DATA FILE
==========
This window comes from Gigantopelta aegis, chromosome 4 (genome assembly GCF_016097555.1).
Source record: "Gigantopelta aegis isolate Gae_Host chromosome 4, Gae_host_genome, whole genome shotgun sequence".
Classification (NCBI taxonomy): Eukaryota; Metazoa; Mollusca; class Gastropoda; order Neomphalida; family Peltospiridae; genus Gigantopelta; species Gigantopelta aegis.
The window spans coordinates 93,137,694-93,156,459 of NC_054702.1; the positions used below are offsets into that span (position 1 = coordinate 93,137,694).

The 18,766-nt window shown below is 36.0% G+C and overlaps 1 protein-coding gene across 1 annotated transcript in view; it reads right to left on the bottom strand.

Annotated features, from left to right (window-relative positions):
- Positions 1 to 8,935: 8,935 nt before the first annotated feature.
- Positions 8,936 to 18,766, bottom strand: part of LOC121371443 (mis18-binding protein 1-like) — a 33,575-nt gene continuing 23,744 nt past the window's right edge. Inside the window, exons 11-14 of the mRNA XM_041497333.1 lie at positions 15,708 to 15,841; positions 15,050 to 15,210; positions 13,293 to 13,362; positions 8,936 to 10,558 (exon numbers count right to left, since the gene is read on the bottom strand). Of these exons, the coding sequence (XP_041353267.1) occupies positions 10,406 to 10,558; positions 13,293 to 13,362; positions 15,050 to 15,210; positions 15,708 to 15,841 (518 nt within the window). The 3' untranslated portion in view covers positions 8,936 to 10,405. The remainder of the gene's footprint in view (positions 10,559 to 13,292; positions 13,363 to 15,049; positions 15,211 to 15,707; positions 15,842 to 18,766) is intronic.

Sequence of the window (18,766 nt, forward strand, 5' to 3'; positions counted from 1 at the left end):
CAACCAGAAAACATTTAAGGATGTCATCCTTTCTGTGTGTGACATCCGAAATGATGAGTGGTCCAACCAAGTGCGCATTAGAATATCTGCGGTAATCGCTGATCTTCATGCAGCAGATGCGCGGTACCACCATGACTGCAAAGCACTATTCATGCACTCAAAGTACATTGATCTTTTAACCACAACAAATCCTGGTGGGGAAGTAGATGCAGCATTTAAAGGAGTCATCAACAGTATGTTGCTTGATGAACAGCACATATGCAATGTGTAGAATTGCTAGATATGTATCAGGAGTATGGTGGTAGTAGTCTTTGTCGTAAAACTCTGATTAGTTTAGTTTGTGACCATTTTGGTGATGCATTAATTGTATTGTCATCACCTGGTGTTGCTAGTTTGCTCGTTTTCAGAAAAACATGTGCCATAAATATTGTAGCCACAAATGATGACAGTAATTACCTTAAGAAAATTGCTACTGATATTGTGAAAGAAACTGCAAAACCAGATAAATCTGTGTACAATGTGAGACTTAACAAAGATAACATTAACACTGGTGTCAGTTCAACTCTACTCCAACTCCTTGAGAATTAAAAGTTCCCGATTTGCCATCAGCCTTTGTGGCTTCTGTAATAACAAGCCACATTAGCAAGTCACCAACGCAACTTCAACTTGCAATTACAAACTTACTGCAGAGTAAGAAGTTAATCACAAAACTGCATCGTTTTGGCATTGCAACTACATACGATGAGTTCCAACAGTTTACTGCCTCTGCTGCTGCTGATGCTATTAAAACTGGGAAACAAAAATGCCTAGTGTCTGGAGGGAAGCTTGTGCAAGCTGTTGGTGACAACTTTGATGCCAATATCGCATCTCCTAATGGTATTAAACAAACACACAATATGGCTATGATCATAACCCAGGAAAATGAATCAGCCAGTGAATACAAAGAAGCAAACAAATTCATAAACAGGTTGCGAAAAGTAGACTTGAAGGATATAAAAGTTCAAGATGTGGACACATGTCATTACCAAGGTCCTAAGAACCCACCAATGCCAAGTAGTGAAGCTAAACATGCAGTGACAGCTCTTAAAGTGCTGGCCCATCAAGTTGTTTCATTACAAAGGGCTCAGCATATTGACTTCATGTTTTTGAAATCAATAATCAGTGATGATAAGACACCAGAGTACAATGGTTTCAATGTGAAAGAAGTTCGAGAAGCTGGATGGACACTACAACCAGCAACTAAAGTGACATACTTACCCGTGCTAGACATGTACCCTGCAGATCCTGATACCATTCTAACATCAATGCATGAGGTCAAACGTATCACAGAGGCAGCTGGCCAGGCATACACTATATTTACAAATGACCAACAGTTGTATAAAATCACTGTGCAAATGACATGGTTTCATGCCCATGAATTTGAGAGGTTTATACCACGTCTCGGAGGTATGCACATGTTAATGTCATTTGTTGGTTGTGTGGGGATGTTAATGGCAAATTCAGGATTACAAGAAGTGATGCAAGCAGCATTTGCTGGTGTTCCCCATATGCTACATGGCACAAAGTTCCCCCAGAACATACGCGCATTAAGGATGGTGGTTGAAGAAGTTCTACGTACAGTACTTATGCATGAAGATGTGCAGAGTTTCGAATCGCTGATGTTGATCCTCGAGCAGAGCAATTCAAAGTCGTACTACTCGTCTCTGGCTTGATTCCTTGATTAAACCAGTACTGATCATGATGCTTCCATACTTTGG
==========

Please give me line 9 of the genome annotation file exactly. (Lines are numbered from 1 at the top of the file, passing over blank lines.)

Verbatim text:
Sequence of the window (18,766 nt, forward strand, 5' to 3'; positions counted from 1 at the left end):